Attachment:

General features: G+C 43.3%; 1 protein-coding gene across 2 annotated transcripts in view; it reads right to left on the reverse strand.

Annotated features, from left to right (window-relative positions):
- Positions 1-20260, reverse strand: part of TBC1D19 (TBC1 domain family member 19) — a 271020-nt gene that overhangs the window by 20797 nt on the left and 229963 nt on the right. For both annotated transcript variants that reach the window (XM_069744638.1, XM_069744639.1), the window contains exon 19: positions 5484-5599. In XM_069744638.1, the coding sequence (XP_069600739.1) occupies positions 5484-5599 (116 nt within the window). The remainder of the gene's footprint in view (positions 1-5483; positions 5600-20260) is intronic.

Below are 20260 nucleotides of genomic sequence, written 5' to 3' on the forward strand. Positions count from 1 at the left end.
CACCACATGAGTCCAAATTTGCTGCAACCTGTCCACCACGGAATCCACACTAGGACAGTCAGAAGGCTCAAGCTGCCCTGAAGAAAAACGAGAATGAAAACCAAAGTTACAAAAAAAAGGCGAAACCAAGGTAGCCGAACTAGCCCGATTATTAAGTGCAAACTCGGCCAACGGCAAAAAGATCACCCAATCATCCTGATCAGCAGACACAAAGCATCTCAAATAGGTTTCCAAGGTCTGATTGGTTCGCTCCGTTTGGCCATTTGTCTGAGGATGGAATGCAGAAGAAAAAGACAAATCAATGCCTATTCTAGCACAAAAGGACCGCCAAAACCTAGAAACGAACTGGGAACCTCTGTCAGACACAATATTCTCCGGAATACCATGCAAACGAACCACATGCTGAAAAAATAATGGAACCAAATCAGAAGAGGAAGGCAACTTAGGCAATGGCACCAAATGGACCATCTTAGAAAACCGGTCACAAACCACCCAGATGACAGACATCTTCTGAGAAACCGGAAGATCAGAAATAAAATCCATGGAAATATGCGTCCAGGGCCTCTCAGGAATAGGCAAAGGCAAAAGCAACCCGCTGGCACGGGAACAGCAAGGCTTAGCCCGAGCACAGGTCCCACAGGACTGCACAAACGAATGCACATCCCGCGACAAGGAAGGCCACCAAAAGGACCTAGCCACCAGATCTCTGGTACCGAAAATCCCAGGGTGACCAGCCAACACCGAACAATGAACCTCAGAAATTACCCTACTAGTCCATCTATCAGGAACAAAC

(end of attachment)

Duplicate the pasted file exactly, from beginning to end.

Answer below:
General features: G+C 43.3%; 1 protein-coding gene across 2 annotated transcripts in view; it reads right to left on the reverse strand.

Annotated features, from left to right (window-relative positions):
- Positions 1-20260, reverse strand: part of TBC1D19 (TBC1 domain family member 19) — a 271020-nt gene that overhangs the window by 20797 nt on the left and 229963 nt on the right. For both annotated transcript variants that reach the window (XM_069744638.1, XM_069744639.1), the window contains exon 19: positions 5484-5599. In XM_069744638.1, the coding sequence (XP_069600739.1) occupies positions 5484-5599 (116 nt within the window). The remainder of the gene's footprint in view (positions 1-5483; positions 5600-20260) is intronic.

Below are 20260 nucleotides of genomic sequence, written 5' to 3' on the forward strand. Positions count from 1 at the left end.
CACCACATGAGTCCAAATTTGCTGCAACCTGTCCACCACGGAATCCACACTAGGACAGTCAGAAGGCTCAAGCTGCCCTGAAGAAAAACGAGAATGAAAACCAAAGTTACAAAAAAAAGGCGAAACCAAGGTAGCCGAACTAGCCCGATTATTAAGTGCAAACTCGGCCAACGGCAAAAAGATCACCCAATCATCCTGATCAGCAGACACAAAGCATCTCAAATAGGTTTCCAAGGTCTGATTGGTTCGCTCCGTTTGGCCATTTGTCTGAGGATGGAATGCAGAAGAAAAAGACAAATCAATGCCTATTCTAGCACAAAAGGACCGCCAAAACCTAGAAACGAACTGGGAACCTCTGTCAGACACAATATTCTCCGGAATACCATGCAAACGAACCACATGCTGAAAAAATAATGGAACCAAATCAGAAGAGGAAGGCAACTTAGGCAATGGCACCAAATGGACCATCTTAGAAAACCGGTCACAAACCACCCAGATGACAGACATCTTCTGAGAAACCGGAAGATCAGAAATAAAATCCATGGAAATATGCGTCCAGGGCCTCTCAGGAATAGGCAAAGGCAAAAGCAACCCGCTGGCACGGGAACAGCAAGGCTTAGCCCGAGCACAGGTCCCACAGGACTGCACAAACGAATGCACATCCCGCGACAAGGAAGGCCACCAAAAGGACCTAGCCACCAGATCTCTGGTACCGAAAATCCCAGGGTGACCAGCCAACACCGAACAATGAACCTCAGAAATTACCCTACTAGTCCATCTATCAGGAACAAAC